Document Type : Original Article
University of Kurdistan, Iran
University of Jiroft, Iran.
University of Kurdistan, Iran.
Purpose- Rural elites, as the most important human capitals of rural communities, are a distinct and progressive stratum in various dimensions of development, and their persistence in villages can be effective in accelerating the process of rural development. Nonetheless, studies show that due to various reasons, elites are less persistent in villages and often migrate to cities. Therefore, the purpose of this research is to analyze the causes of elites' migration and how to attract the elites’ participation in the process of rural development in Kurdistan province.
Design/Method/Approach- This study was conducted in the framework of interpretative-constructive paradigm and the research method is thematic analysis. In-depth individual semi-structured interviews were employed to collect data.
Findings- The results showed two overarching themes namely rural repulsion (including six organizing themes: family and social determinism, weak infrastructure, geographical isolation, environmental challenges, weak economic conditions and weak local and regional management) and urban attraction (including four organizing themes: personal improvement, economic opportunities, social opportunities, and the use of infrastructures and facilities) are the most important causes of rural elites’ migration. Furthermore, the findings revealed that the elites’ participation in rural development could be possible through three overarching themes namely empowering villagers (including four organizing themes: capacity assessment, skill training, strengthening vitality, raising the level of villagers' demands), developing employment and entrepreneurship (including two organizing themes: promoting innovation and economic investment) and efficient rural management (including two organizing themes: managing social challenges and occupying managerial positions).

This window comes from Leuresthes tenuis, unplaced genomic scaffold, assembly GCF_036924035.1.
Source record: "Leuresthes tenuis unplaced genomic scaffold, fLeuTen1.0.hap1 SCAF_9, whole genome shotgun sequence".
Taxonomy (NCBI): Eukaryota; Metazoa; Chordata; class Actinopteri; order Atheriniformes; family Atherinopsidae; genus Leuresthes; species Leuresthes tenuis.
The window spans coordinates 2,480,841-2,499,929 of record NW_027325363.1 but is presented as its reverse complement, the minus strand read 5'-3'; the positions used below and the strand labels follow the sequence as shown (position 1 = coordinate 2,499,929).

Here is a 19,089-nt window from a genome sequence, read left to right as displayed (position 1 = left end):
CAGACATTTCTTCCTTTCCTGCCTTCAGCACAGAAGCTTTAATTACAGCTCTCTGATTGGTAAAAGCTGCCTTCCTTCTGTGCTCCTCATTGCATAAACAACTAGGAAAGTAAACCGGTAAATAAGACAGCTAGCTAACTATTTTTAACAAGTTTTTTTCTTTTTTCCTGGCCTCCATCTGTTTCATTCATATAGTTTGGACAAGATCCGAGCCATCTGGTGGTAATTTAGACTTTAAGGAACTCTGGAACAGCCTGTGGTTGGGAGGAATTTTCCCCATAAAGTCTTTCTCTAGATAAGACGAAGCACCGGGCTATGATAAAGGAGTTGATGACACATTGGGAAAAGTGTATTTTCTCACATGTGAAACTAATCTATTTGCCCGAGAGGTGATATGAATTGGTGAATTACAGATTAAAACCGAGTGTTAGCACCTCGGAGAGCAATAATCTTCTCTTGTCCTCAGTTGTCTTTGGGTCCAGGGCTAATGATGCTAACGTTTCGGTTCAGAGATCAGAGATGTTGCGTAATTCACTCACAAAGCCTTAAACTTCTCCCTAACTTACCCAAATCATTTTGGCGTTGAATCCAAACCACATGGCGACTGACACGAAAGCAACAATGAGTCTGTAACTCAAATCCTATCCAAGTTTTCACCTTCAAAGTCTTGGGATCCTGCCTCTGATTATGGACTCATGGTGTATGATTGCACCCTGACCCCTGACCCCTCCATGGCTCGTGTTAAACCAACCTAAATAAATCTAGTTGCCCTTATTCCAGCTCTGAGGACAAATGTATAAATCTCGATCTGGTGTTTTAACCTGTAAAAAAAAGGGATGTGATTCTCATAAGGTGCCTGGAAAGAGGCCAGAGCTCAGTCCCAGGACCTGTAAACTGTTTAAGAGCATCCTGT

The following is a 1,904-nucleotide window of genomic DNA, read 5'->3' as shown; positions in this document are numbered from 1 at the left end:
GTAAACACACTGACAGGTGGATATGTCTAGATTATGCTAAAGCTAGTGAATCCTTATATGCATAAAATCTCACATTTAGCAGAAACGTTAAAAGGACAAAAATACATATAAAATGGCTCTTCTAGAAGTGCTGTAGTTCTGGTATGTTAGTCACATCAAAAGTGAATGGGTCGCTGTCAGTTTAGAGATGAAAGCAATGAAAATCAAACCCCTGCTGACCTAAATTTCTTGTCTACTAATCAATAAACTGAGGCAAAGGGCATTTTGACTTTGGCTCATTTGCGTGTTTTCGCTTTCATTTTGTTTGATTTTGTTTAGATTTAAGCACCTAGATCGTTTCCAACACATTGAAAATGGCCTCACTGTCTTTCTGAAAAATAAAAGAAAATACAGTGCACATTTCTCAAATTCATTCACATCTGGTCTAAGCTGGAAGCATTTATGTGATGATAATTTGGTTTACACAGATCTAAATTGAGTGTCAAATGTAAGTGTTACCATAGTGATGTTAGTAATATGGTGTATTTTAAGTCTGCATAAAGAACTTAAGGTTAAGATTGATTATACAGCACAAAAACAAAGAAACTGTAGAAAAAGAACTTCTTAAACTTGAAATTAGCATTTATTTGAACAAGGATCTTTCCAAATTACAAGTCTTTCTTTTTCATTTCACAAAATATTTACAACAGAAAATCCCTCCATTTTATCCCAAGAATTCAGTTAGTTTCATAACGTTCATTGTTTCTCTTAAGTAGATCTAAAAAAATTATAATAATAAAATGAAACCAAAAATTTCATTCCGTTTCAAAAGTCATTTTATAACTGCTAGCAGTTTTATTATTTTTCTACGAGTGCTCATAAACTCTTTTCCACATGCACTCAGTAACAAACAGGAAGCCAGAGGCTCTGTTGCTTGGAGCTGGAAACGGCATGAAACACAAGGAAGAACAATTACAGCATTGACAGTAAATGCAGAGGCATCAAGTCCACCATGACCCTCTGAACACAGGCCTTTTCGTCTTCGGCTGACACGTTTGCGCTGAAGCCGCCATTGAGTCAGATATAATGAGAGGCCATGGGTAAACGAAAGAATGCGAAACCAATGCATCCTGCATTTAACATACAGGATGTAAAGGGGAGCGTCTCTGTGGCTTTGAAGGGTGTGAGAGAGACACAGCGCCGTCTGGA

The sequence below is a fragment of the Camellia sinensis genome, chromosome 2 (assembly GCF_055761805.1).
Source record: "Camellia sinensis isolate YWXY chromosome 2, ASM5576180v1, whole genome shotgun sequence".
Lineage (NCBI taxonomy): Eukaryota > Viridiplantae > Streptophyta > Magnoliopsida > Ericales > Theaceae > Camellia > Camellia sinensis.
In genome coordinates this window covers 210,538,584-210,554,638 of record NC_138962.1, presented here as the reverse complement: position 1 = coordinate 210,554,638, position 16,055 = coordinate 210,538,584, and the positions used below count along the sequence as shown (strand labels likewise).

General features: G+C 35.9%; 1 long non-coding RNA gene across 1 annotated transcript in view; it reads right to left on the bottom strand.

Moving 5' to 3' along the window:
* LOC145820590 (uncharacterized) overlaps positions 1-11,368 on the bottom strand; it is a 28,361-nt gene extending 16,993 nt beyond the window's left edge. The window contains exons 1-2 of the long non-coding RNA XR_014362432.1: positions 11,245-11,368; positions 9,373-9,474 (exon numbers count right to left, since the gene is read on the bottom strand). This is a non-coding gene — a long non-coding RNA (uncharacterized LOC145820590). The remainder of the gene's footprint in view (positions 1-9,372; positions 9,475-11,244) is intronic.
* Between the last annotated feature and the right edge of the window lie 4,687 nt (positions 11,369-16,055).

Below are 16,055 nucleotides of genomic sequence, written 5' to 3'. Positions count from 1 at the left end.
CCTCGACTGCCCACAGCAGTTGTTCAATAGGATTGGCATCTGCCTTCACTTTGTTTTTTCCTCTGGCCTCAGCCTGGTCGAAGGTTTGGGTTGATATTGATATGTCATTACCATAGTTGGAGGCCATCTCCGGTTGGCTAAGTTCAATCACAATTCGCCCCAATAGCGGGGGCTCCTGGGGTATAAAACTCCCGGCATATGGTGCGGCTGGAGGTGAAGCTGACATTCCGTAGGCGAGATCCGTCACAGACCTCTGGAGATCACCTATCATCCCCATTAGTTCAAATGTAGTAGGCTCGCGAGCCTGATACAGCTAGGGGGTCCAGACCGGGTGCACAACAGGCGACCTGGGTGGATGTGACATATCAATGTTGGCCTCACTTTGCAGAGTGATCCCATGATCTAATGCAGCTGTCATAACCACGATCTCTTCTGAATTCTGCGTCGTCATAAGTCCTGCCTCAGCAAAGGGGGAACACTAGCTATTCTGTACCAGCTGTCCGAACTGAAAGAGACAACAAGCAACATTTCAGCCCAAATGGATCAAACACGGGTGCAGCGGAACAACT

Originality/value- The rural elites’ migration is accompanied by many negative consequences for rural communities. Nevertheless, there is a gap in studies regarding its causes and especially how to attract their participation in the process of rural development. The present study can be a basis for future researches in this field.